Biopolymer

biopolymersbio-polymerbiological polymers
As a biopolymer, lignin is unusual because of its heterogeneity and lack of a defined primary structure.
Other examples of biopolymers include rubber, suberin, melanin and lignin.

Carboniferous

Carboniferous PeriodCarbEarly Carboniferous
The Carboniferous Period (geology) is in part defined by the evolution of lignin.
The evolution of the wood fiber lignin and the bark-sealing, waxy substance suberin variously opposed decay organisms so effectively that dead materials accumulated long enough to fossilise on a large scale.

Bark (botany)

barktree barkperiderm
Lignins are particularly important in the formation of cell walls, especially in wood and bark, because they lend rigidity and do not rot easily.
Bark tissues make up by weight between 10–20% of woody vascular plants and consists of various biopolymers, tannins, lignin, suberin, suberan and polysaccharides.

Phenylpropanoid

phenylpropanoidsphenylpropanoid pathwayphenyl propanoid
These lignols are incorporated into lignin in the form of the phenylpropanoids p-hydroxyphenyl (H), guaiacyl (G), and syringyl (S), respectively.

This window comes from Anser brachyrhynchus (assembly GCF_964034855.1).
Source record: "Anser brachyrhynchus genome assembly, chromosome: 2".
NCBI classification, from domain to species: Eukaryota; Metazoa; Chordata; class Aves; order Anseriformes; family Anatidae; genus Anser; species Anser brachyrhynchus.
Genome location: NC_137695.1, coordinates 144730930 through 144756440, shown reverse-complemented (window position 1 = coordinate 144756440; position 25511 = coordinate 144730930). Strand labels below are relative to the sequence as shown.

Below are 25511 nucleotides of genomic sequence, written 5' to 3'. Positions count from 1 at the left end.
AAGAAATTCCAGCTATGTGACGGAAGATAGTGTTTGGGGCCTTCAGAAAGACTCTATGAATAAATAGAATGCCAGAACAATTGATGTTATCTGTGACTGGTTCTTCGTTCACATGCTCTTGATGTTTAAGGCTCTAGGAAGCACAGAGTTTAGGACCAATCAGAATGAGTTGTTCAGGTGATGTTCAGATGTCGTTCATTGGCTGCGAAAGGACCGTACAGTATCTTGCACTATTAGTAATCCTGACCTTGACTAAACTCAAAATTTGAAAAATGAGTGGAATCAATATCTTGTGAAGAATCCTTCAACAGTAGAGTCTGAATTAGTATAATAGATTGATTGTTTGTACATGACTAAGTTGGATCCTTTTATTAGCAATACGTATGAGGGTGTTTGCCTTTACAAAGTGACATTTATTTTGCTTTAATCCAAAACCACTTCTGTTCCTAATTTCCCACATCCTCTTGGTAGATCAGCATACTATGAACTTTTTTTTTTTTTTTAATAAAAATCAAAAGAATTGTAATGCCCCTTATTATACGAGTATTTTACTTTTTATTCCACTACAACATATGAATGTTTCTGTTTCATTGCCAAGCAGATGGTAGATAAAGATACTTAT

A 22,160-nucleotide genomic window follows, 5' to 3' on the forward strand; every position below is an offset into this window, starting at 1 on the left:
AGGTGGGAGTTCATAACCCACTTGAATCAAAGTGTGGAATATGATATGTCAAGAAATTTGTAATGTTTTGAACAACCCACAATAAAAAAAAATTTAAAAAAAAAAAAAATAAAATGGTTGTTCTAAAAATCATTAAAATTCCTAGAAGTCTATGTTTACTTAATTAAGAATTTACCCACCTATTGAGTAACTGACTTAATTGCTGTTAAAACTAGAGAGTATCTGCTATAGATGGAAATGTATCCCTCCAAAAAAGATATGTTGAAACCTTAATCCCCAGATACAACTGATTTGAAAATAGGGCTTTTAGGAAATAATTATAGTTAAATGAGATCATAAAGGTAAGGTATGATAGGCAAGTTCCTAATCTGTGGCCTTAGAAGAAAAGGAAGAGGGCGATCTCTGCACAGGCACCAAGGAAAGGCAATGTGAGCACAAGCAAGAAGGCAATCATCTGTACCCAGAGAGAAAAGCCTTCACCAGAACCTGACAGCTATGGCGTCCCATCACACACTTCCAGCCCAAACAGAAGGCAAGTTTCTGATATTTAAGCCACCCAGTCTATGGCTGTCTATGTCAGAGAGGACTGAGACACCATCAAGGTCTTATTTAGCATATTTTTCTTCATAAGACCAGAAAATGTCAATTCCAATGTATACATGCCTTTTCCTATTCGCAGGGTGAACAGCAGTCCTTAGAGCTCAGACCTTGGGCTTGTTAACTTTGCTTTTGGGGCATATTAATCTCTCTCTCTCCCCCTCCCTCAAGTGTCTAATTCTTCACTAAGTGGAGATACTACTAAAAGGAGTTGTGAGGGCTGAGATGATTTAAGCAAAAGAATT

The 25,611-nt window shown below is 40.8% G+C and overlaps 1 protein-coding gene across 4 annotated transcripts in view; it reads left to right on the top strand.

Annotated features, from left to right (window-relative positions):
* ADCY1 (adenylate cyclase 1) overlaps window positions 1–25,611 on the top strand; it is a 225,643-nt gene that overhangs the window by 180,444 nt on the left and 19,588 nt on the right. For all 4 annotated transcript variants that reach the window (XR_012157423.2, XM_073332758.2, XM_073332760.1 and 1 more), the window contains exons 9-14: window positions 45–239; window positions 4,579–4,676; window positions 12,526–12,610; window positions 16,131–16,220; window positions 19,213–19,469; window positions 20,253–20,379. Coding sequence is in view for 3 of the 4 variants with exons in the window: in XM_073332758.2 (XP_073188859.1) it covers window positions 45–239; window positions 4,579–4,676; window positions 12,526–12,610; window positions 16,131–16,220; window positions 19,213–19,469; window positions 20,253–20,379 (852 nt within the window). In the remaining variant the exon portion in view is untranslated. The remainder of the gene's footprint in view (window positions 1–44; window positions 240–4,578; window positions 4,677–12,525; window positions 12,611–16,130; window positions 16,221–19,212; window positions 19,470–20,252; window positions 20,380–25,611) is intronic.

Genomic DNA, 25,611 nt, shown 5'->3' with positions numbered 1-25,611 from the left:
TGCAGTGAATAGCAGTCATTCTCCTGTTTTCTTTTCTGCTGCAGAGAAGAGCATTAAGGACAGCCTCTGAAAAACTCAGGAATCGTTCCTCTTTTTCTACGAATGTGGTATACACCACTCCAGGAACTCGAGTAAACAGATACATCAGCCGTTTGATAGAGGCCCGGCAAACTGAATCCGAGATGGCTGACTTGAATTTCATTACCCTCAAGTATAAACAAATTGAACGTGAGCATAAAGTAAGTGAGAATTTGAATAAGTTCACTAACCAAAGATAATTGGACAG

From 4-coumaroyl-CoA emanates the biosynthesis of myriad natural products including lignols (precursors to lignin and lignocellulose), flavonoids, isoflavonoids, coumarins, aurones, stilbenes, catechin, and phenylpropanoids.

Monolignol

lignolslignol
Three monolignol monomers are precursors, all of which are methoxylated to various degrees: p-coumaryl alcohol, coniferyl alcohol, and sinapyl alcohol.
Monolignols are phytochemicals acting as source materials for biosynthesis of both lignans and lignin.

Polymer

polymershomopolymerpolymeric
Lignin is a class of complex organic polymers that form key structural materials in the support tissues of vascular plants and some algae. It is one of the most abundant organic polymers on Earth, exceeded only by cellulose.